Talk to your pelvic floor therapist if you're noticing spasms. They aren't necessarily "bad," but they are a signal that needs to be noticed and addressed. Sometimes spasms are a normal sign of progress, and you should keep moving forward! However, sometimes they indicate that a modification to the workout program (or rehab program) is needed.
4) Dehydration and Mineral Depletion
This is important for ALL muscles of your body: Stay hydrated! Drink plenty of clean, pure water. Your pelvic floor is a collection of small muscles and fascia, all of which are made mostly (at least 70%) of water, and they require sufficient hydration to work well. They also require electrolytes and minerals to function, and many of us are depleted in these substances, especially when it comes to magnesium and potassium.
Proper hydration and nutrition also help with digestion and help you have smooth, easy-to-pass bowel movements. This can help prevent pain during elimination and can prevent or decrease reactive spasms when pooping (see item #2, above). Nutrition tips:
- Include potassium-rich foods in your diet such as bananas, avocado, spinach, dried apricots, oranges, kiwi, sweet potatoes, navy beans, and coconut water.
- If you and your healthcare provider determine that you need magnesium supplementation, two items you might consider (along with your provider's recommendations) could be Natural Calm Magnesium Powder and/or Trace Minerals Concentrace Drops in your water. Use as directed. (Note: the above shopping links are Amazon affiliate links, meaning that if you make a purchase through them, I will receive a small amount of compensation. Thank you for supporting my blog!)
Good to be Aware:
While the above-listed issues are MUCH MORE COMMON reasons for muscle spasms, the conditions listed below are important to be aware of. Talk to your doctor if you think you might need to rule out any of the following:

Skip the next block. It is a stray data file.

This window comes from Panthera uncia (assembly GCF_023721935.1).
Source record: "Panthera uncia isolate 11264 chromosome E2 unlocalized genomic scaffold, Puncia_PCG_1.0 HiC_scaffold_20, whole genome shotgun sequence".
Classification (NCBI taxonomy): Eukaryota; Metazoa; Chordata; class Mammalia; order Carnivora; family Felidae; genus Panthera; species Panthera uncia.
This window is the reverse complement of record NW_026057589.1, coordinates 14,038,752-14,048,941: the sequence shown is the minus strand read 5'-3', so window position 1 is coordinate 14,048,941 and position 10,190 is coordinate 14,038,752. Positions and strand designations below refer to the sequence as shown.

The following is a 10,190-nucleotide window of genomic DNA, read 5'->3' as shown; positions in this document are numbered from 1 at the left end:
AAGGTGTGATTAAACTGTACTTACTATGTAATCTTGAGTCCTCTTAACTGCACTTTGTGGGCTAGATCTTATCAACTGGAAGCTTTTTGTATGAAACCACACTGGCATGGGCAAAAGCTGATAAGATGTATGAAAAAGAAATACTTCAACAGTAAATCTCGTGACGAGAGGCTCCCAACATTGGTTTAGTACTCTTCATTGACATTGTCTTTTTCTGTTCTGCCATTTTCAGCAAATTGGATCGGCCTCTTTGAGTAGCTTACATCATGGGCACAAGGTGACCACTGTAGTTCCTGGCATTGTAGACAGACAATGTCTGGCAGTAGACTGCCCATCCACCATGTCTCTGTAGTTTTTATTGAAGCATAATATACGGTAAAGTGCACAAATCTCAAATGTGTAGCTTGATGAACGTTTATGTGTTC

- Kidney Disease: When kidneys lose their ability to work well, you might notice muscle cramps, along with other symptoms such as nausea, vomiting, and urinating more or less frequently. If you have diabetes, high blood pressure, or other kidney-related issues, then check with your doctor about your spasms.
- Pinched Nerve: Spinal nerves exit the spine to innervate different muscles, including muscles in the lower back, hip, and pelvic areas. These nerves can become compressed and "pinched" if the disks between the spine bones slip or rupture. Pelvic nerves can also be compressed or pinched by other muscles in the pelvic region. This "pinching" can cause changes in the muscles that the nerve controls, including pain, weakness, twitching, and cramping. Your doctor can diagnose the issue during a physical exam or with an MRI or CT scan.
Neuropathy: This is another nerve-related issue that changes the way your nerves communicate with each other and with the brain. Twitches and spasms can be warning signs of neuropathy, along with numbness, prickling, and tingling. Some people are born with neuropathy, but it can also happen because of an injury, infection, or disease. Diabetes is the leading cause of neuropathy.
What to do about pelvic floor spasms?
Watch the following video for some great tips, including deep breathing, perineal massage, and exercises (stretches) that can be used during a spasm OR proactively — before spasms happen — for prevention.
Address the Root Cause of Pelvic Floor Spasms
Look at the reasons listed above to address the root cause of your pelvic floor spasms. Manage your stress levels, exercise regularly and consistently in a way that's safe for YOUR body, stay hydrated, eat foods that are full of vitamins and minerals, and watch your posture. The way you sit, stand, and move matters! Poor posture can absolutely impact the muscles of your lower back, hips, and pelvic floor.
If you need posture information, I have an entire playlist dedicated to proper posture here.
LAST TIP: What You Resist Persists
My final tip is to bring a loving awareness to what is. If you have a pelvic floor spasm, rather than resist it and fear it, take some slow deep breaths and LEAN INTO IT. Allow it. Acceptance is the hardest part, but it will set you free! This is not about being complacent or resigned, it's simply relaxing into what's happening right now, which (paradoxically) allows your muscles to relax and unwind.
If you want a great introductory course to pelvic health, muscle tension, and the mind-body connection, check out BEGIN! It includes that absolute FIRST STEPS to pelvic floor relief... For anyone. Talk to your pelvic floor therapist to see if BEGIN would be a good fit for you!